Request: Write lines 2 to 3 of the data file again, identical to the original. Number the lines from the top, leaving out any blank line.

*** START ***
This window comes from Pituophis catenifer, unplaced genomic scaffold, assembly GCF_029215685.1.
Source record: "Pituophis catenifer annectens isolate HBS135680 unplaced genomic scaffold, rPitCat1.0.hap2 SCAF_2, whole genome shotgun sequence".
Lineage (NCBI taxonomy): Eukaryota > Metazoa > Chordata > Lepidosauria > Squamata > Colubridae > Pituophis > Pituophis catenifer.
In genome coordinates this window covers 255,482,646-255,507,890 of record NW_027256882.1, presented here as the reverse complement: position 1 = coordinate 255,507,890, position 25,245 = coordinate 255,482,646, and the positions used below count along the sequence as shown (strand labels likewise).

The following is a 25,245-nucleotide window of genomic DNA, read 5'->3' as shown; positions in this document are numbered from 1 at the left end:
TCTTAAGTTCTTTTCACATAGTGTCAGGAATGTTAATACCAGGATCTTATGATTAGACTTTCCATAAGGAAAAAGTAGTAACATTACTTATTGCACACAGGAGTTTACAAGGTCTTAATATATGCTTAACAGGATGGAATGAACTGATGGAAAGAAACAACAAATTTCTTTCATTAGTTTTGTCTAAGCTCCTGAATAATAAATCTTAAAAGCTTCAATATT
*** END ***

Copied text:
Source record: "Pituophis catenifer annectens isolate HBS135680 unplaced genomic scaffold, rPitCat1.0.hap2 SCAF_2, whole genome shotgun sequence".
Lineage (NCBI taxonomy): Eukaryota > Metazoa > Chordata > Lepidosauria > Squamata > Colubridae > Pituophis > Pituophis catenifer.